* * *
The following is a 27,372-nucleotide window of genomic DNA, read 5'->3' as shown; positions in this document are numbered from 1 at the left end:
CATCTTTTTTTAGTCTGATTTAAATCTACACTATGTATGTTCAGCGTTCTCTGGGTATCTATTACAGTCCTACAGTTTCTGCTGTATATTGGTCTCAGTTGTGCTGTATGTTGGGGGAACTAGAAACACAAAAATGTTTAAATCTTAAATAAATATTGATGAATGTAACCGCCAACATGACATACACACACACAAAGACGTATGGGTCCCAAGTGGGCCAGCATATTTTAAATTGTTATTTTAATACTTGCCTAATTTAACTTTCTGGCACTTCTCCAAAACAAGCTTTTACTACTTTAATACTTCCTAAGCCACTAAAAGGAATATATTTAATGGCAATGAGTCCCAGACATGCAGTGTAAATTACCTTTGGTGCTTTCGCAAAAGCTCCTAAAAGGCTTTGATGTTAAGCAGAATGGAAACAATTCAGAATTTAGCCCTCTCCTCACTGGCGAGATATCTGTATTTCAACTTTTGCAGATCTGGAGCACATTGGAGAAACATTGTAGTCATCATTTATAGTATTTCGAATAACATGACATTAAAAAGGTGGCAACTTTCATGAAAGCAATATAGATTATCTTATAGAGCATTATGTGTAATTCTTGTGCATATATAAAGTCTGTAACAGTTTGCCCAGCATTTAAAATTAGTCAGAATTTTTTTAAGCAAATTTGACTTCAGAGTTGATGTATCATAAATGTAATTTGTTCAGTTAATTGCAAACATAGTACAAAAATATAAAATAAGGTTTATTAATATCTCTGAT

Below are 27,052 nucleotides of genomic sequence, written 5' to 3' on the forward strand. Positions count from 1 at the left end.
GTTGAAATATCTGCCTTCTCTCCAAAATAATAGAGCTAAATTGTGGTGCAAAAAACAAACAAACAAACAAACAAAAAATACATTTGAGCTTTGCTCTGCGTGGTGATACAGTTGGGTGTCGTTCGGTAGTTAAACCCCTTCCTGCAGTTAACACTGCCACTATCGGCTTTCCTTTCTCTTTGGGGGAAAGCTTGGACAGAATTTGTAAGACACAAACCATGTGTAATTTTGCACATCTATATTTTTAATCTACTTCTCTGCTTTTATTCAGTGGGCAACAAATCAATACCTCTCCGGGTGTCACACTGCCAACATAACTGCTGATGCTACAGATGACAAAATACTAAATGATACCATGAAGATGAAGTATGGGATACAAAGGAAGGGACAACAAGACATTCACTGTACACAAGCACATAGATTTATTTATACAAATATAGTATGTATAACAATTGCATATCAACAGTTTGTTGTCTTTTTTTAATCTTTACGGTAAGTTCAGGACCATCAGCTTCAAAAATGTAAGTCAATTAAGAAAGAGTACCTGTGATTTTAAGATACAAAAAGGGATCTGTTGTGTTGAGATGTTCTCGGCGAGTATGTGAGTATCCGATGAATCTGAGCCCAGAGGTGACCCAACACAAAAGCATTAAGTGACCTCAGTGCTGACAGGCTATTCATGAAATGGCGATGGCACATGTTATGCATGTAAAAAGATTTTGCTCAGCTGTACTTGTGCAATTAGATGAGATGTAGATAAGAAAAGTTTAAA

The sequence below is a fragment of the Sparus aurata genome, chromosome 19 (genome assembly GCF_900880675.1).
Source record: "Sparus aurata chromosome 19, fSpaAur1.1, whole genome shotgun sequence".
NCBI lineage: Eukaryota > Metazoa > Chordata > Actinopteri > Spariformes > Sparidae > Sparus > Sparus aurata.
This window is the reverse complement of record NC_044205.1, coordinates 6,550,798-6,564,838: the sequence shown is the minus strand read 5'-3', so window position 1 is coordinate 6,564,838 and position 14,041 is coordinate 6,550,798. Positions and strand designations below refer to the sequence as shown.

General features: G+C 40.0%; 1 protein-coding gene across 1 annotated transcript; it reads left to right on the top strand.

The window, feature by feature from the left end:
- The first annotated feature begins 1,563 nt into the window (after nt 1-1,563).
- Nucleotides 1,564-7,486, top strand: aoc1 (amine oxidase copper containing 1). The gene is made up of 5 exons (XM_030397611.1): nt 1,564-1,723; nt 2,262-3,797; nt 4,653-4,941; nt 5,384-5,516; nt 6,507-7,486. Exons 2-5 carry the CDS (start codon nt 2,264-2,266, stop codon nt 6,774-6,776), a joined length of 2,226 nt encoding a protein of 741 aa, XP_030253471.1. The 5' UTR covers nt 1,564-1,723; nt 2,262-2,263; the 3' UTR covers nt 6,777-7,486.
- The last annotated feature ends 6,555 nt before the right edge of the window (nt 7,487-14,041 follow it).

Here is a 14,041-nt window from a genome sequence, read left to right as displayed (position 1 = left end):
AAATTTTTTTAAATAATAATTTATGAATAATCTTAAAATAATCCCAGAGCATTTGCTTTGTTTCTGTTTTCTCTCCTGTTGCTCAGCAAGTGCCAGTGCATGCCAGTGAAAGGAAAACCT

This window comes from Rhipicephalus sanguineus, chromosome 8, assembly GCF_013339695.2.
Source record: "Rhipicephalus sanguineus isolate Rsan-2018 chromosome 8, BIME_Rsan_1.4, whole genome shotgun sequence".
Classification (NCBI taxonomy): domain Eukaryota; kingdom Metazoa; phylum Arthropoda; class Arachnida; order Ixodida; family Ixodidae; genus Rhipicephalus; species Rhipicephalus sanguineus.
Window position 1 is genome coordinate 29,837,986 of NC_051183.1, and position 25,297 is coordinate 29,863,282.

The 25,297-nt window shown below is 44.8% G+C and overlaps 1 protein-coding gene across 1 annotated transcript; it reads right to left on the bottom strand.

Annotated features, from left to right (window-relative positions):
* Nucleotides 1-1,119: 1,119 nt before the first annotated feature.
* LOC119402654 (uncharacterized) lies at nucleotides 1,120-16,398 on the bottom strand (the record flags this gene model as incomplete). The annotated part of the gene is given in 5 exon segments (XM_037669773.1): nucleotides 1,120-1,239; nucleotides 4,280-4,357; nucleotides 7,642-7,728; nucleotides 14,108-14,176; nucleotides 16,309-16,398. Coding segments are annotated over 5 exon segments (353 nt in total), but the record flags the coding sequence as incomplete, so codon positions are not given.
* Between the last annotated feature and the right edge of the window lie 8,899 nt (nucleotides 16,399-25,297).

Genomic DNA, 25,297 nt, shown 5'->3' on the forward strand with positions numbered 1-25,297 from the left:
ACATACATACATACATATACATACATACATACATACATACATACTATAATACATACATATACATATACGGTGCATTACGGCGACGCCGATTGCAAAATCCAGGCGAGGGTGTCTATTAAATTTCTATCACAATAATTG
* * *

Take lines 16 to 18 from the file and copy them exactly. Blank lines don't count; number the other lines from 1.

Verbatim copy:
This window comes from Rhipicephalus sanguineus, chromosome 8, assembly GCF_013339695.2.
Source record: "Rhipicephalus sanguineus isolate Rsan-2018 chromosome 8, BIME_Rsan_1.4, whole genome shotgun sequence".
Classification (NCBI taxonomy): domain Eukaryota; kingdom Metazoa; phylum Arthropoda; class Arachnida; order Ixodida; family Ixodidae; genus Rhipicephalus; species Rhipicephalus sanguineus.